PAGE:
How Gluten Affects Behavior
3 of 7 in Series: The Essentials of Gluten Sensitivity
Gluten is sometimes behind the scenes wreaking havoc on behavior and moods. Behaviors including fuzzy brain or an inability to concentrate — including attention deficit disorder (ADD) and attention deficit hyperactive disorder (ADHD) type behaviors — irritability and lack of motivation can be caused by gluten.
Other behavioral manifestations of gluten sensitivity and celiac disease include
Autism: Evidence shows that some people with autism show extraordinary improvement on a gluten-free (and casein-free) diet. Some people with autism may metabolize gluten and casein into the form of an opiate — much like heroin. Basically, when they eat gluten and casein, they’re getting a high off it.
This high may account for traits typical in autistic kids, such as monotonous body movements (for instance, finger-flicking in front of their eyes, spinning, and head-banging), as well as being withdrawn and having a fascination with parts of objects (like fixating on one part of a toy rather than the toy itself). Also typical of opiate users and autistic kids is the distress they feel when there are small changes in their environment or routine.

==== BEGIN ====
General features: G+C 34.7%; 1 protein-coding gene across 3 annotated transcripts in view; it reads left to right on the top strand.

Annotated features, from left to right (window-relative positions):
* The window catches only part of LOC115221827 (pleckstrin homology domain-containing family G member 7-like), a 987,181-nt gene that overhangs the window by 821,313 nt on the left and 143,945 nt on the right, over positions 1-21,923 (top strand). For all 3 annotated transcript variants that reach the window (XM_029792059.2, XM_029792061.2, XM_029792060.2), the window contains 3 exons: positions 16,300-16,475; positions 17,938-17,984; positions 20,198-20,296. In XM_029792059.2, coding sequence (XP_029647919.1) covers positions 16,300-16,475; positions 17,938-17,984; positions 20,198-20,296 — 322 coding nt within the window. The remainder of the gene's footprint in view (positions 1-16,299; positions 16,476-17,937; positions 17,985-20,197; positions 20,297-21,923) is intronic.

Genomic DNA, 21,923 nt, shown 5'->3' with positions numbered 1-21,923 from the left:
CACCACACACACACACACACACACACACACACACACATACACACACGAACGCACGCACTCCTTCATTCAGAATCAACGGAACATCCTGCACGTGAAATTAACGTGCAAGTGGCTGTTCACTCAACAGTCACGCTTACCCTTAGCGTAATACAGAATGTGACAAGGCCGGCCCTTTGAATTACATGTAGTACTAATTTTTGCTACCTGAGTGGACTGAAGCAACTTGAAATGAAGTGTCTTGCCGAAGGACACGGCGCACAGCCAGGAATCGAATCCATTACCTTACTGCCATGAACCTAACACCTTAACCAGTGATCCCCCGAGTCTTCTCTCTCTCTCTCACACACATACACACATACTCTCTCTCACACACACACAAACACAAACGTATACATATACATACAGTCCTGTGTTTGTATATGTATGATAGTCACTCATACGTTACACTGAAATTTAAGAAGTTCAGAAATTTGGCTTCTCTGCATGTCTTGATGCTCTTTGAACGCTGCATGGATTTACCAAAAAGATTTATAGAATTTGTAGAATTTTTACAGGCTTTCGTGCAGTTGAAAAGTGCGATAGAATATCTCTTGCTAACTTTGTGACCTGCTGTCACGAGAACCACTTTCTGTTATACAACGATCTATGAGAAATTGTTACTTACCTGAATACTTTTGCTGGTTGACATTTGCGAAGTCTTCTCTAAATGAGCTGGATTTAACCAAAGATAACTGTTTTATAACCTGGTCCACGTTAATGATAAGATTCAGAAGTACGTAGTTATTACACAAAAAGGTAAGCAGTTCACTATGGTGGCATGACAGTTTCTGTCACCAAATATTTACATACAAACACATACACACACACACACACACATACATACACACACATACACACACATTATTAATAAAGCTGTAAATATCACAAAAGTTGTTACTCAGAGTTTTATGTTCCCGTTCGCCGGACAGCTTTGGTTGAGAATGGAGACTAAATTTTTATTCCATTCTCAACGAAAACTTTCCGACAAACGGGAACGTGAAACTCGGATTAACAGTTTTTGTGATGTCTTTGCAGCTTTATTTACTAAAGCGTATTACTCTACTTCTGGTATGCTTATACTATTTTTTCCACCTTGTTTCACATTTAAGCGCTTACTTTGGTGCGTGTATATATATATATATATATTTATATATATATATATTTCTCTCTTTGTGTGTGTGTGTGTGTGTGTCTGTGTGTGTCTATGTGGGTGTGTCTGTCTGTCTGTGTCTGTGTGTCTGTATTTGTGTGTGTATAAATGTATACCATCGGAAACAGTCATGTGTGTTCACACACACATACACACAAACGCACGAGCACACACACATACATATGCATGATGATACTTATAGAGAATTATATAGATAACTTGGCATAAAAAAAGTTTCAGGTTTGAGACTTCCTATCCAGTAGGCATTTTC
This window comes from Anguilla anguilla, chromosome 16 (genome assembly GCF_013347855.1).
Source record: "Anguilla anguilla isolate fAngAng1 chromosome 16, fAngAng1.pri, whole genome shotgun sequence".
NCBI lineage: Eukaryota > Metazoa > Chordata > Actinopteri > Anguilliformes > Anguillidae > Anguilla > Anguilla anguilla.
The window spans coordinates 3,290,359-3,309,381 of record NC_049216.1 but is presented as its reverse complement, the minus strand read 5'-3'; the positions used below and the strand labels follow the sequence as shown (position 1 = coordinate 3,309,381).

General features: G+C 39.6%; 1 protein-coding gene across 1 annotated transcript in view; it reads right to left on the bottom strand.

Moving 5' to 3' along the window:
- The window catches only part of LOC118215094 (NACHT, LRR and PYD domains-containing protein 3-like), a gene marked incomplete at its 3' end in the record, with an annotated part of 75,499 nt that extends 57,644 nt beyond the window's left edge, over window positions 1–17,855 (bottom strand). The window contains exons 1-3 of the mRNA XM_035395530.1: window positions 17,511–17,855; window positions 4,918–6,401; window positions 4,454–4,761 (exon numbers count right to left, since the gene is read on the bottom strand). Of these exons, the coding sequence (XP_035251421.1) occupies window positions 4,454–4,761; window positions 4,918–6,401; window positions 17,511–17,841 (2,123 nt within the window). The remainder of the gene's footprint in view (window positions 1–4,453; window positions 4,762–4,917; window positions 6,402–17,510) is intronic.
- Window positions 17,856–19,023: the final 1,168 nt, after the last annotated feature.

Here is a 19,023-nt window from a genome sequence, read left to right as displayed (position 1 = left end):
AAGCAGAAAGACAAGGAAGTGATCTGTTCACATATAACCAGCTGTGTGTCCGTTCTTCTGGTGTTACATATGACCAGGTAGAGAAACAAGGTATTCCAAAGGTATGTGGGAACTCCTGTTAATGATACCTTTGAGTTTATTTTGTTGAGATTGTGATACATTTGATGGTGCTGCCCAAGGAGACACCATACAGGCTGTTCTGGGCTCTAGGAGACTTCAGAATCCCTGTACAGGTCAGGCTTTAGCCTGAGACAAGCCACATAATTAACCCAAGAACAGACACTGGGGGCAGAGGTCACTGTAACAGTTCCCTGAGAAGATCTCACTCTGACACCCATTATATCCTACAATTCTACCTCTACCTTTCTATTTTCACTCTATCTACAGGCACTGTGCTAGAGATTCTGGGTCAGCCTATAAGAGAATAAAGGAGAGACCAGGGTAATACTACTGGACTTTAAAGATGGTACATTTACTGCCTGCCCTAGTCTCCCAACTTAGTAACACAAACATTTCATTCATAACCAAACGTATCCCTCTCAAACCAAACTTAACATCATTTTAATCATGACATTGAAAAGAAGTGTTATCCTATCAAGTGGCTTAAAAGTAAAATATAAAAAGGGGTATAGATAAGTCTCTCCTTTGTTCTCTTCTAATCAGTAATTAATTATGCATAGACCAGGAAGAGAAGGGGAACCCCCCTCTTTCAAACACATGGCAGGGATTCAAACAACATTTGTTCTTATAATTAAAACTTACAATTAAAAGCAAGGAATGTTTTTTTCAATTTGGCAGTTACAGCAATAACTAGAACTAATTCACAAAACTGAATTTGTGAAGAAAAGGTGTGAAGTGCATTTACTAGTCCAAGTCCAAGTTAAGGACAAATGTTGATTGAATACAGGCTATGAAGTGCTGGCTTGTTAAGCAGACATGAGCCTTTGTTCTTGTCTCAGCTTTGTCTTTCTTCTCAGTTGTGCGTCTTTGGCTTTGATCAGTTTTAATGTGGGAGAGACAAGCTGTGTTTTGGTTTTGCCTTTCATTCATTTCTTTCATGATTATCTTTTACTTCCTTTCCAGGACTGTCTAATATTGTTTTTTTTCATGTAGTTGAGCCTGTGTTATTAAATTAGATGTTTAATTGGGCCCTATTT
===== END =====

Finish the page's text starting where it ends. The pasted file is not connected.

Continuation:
Depression and other mood disorders: Clinical depression, bipolar disorder, schizophrenia, and a variety of mood disorders can sometimes be associated with or exacerbated by gluten sensitivity and celiac disease, and these conditions can sometimes improve on a gluten-free diet.
Schizophrenia has been associated with gluten sensitivity and celiac disease since the 1960s, when it was first noted that a gluten- (and dairy-) restricted diet led to improvement in some institutionalized patients. Interestingly, the same opiate-like chemicals found in the urine of autistic people are often found in schizophrenics.